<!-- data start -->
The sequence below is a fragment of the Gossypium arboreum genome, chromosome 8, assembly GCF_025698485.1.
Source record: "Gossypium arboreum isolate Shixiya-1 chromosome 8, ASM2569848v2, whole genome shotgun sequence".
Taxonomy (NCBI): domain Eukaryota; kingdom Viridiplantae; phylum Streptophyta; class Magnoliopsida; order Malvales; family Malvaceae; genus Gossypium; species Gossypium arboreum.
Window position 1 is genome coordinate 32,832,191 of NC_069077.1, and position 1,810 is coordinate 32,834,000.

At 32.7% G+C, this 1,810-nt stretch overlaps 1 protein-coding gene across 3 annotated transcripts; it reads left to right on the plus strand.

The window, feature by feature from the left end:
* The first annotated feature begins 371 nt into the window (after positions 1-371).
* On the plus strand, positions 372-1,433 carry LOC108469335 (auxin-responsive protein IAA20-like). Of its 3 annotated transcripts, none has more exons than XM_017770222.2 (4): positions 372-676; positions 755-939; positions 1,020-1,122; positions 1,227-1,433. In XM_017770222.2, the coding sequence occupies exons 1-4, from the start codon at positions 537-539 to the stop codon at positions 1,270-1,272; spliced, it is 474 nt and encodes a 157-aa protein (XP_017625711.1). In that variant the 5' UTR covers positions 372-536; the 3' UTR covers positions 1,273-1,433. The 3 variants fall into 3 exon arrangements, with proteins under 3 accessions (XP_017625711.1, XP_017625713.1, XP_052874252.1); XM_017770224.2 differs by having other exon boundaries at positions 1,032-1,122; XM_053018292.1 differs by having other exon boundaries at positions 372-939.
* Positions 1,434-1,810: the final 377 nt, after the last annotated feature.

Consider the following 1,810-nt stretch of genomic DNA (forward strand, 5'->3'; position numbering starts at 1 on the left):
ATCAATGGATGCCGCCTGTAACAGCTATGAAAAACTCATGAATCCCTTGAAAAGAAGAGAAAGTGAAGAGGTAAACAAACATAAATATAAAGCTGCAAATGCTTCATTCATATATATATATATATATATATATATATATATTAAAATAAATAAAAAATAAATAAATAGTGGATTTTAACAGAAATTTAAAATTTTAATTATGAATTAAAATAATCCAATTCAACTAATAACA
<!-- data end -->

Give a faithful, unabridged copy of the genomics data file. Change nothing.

The sequence below is a fragment of the Gossypium arboreum genome, chromosome 8, assembly GCF_025698485.1.
Source record: "Gossypium arboreum isolate Shixiya-1 chromosome 8, ASM2569848v2, whole genome shotgun sequence".
Taxonomy (NCBI): domain Eukaryota; kingdom Viridiplantae; phylum Streptophyta; class Magnoliopsida; order Malvales; family Malvaceae; genus Gossypium; species Gossypium arboreum.
Window position 1 is genome coordinate 32,832,191 of NC_069077.1, and position 1,810 is coordinate 32,834,000.

At 32.7% G+C, this 1,810-nt stretch overlaps 1 protein-coding gene across 3 annotated transcripts; it reads left to right on the plus strand.

The window, feature by feature from the left end:
* The first annotated feature begins 371 nt into the window (after positions 1-371).
* On the plus strand, positions 372-1,433 carry LOC108469335 (auxin-responsive protein IAA20-like). Of its 3 annotated transcripts, none has more exons than XM_017770222.2 (4): positions 372-676; positions 755-939; positions 1,020-1,122; positions 1,227-1,433. In XM_017770222.2, the coding sequence occupies exons 1-4, from the start codon at positions 537-539 to the stop codon at positions 1,270-1,272; spliced, it is 474 nt and encodes a 157-aa protein (XP_017625711.1). In that variant the 5' UTR covers positions 372-536; the 3' UTR covers positions 1,273-1,433. The 3 variants fall into 3 exon arrangements, with proteins under 3 accessions (XP_017625711.1, XP_017625713.1, XP_052874252.1); XM_017770224.2 differs by having other exon boundaries at positions 1,032-1,122; XM_053018292.1 differs by having other exon boundaries at positions 372-939.
* Positions 1,434-1,810: the final 377 nt, after the last annotated feature.

Consider the following 1,810-nt stretch of genomic DNA (forward strand, 5'->3'; position numbering starts at 1 on the left):
ATCAATGGATGCCGCCTGTAACAGCTATGAAAAACTCATGAATCCCTTGAAAAGAAGAGAAAGTGAAGAGGTAAACAAACATAAATATAAAGCTGCAAATGCTTCATTCATATATATATATATATATATATATATATATATTAAAATAAATAAAAAATAAATAAATAGTGGATTTTAACAGAAATTTAAAATTTTAATTATGAATTAAAATAATCCAATTCAACTAATAACA